May 18 2015

March Meeting 2015: (Day 5) Outings To The Flying Saucer and the Kalba Ice Factory

by Kevin Jones
HASSAN KHAN’s installation at the the Flying Saucer building, Sharjah. All photos by Kevin Jones for ArtAsiaPacific.
HASSAN KHAN’s installation at the the Flying Saucer building, Sharjah. All photos by Kevin Jones for ArtAsiaPacific.

In the history of the March Meeting, the 2015 edition was unique. With the artists themselves curating the different discussions, inviting panelists and devising topics as they saw fit, March Meeting 2015 seemed propelled by a desire to embrace the totality of an artist’s thinking around a project—from Eric Baudelaire’s interrogations on the nation-state and its flip side (i.e., statelessness) to Ayreen Anastas and Rene Gabri’s new political imaginaries. For the final day, the participants of March Meeting 2015 hit the road to see two installations, both part of Sharjah Biennial 12, by artists with equally expanded horizons: Hassan Khan’s works at the Flying Saucer building, and Adrián Villar Rojas’s Planetarium (2015) at an abandoned ice factory in Kalba, a city on Sharjah’s eastern coast, on the Gulf of Oman.

The Flying Saucer is a 1970s-era building in the city of Sharjah, which has existed alternatively as a grocery store and a fast-food restaurant. It was, in fact, designed by Sheikha Hoor al-Qasimi’s father, the current ruler of Sharjah, and was purchased by the Sharjah Art Foundation with the intention of transforming it into a permanent exhibition space. Here, Hassan Khan plays with colored panels on the building’s windows as a sort of membrane between inside/outside, while two billboards atop the entrance are in dialogue with life on the street. Inside, works explore the intersection between architecture and artworks, while Khan’s video stages the uneasy relationship between power and humor in a recast of Egyptian comedy.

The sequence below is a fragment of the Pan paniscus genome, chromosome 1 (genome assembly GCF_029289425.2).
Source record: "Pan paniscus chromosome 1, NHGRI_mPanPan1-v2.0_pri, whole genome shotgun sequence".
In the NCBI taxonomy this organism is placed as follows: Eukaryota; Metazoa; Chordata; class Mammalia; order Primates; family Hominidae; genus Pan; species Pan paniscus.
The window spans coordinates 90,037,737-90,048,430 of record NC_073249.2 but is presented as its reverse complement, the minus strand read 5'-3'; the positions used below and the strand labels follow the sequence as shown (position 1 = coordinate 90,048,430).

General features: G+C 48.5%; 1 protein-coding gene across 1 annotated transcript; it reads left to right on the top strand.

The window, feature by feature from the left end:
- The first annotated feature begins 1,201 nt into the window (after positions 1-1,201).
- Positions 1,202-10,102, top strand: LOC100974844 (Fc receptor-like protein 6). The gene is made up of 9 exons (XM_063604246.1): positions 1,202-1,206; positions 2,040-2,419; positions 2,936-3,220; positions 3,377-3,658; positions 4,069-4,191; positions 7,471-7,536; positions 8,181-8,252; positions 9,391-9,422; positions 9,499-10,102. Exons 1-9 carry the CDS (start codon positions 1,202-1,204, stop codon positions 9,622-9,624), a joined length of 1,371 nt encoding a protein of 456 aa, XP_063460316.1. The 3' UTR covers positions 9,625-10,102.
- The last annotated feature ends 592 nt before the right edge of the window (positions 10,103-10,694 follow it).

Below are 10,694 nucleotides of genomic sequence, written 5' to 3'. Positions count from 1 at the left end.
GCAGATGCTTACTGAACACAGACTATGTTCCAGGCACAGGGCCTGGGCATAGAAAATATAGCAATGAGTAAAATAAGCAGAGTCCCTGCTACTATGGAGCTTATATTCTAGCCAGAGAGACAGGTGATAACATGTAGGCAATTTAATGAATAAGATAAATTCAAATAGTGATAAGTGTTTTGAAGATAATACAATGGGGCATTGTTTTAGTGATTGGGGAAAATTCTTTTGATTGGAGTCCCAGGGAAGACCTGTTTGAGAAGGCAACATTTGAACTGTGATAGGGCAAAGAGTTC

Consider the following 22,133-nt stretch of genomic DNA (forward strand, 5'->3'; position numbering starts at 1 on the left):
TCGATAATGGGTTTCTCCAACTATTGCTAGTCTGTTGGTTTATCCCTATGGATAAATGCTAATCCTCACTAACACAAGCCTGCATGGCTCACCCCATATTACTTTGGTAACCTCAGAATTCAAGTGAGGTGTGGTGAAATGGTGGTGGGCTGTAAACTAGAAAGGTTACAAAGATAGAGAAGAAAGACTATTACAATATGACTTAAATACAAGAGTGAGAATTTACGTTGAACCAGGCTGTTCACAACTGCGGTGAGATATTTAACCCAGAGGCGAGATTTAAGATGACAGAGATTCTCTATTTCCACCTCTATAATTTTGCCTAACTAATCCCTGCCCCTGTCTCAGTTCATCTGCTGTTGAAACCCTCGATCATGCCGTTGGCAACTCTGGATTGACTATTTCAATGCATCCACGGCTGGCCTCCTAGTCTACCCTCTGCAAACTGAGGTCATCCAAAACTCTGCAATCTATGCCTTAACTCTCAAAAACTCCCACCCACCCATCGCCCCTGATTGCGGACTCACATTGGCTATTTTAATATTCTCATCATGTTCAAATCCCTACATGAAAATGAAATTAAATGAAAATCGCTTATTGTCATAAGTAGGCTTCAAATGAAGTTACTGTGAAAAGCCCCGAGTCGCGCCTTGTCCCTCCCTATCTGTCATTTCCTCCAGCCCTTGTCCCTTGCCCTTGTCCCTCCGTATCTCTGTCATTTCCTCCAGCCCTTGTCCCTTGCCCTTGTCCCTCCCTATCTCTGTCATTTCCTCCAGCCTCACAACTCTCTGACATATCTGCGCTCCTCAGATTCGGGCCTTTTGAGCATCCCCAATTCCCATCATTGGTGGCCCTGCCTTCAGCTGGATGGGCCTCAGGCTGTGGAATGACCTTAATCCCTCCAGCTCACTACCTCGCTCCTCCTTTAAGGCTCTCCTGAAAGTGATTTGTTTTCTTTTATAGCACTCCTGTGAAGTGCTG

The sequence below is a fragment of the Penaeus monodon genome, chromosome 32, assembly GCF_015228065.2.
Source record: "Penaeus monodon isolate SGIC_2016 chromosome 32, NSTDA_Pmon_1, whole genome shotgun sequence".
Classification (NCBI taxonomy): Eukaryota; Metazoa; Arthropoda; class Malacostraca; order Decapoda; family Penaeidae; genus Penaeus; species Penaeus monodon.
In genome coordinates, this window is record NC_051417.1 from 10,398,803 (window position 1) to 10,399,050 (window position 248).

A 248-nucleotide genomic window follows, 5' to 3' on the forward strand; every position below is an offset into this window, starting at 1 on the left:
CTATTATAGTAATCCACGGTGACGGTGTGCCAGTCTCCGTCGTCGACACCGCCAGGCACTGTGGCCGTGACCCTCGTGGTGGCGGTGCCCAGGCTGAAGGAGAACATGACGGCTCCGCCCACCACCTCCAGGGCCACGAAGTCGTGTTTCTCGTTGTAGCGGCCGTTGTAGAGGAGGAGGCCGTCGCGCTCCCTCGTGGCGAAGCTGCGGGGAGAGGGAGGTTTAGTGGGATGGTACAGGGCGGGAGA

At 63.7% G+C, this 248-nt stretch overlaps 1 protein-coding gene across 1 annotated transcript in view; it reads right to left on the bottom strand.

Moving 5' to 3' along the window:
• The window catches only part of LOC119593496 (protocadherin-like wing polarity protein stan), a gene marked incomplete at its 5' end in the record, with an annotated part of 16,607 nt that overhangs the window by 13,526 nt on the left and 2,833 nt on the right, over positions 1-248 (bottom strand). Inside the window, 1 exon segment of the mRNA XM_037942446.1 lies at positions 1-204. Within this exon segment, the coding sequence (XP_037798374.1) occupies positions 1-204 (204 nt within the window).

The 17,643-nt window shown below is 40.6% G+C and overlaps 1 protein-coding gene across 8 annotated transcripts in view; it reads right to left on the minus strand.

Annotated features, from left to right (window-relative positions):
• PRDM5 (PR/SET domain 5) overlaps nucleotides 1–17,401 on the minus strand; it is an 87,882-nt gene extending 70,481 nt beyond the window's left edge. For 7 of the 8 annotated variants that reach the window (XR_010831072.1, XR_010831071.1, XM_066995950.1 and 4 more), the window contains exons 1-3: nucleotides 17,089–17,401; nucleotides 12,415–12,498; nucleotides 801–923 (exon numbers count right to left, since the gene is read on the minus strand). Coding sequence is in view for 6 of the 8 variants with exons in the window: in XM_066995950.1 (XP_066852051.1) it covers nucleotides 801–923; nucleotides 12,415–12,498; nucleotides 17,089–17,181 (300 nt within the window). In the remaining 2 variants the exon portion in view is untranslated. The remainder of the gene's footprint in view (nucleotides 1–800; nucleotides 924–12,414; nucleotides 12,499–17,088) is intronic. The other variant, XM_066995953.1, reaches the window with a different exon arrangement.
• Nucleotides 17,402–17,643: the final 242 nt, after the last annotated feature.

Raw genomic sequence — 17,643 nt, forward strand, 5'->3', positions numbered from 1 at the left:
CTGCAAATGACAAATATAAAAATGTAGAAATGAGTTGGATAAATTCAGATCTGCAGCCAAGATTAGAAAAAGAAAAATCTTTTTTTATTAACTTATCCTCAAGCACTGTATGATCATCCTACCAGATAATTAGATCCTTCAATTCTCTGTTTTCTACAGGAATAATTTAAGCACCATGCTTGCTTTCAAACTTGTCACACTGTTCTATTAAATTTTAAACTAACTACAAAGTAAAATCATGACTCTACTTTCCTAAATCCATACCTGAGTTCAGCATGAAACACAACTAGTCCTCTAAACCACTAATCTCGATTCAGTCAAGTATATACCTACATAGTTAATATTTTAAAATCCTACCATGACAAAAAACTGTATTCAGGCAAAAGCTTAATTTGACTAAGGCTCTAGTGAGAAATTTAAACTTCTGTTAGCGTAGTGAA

Adrián Villar Rojas’s Planetarium, as the title implies, is a site to observe what is real and alien, and nature and spectacle. Two months ago, when the project was revealed at the start of the Sharjah Biennial, the site’s cavity-riddled cement pillars were packed with detritus of all stripes—bird skeletons, gnarled sneakers, festering gourds and rotting spuds. Rojas has painted the tops of the columns in a surprising explosion of color, making the raw concrete bottoms seem like plinths holding up cross-sectioned layers of startlingly aesthetic debris. The site is at once stark and sumptuous, stately and putrid. Varyingly shaped concrete blocks, one of which resembles a makeshift altar, punctuate the expansive space. Outside, giant rows of peaty compost hunch like sacred mounds on some Neolithic site. In one memorable masterstroke, Rojas lures us into a teeming, decaying world, which we ponder with near-existential wonderment.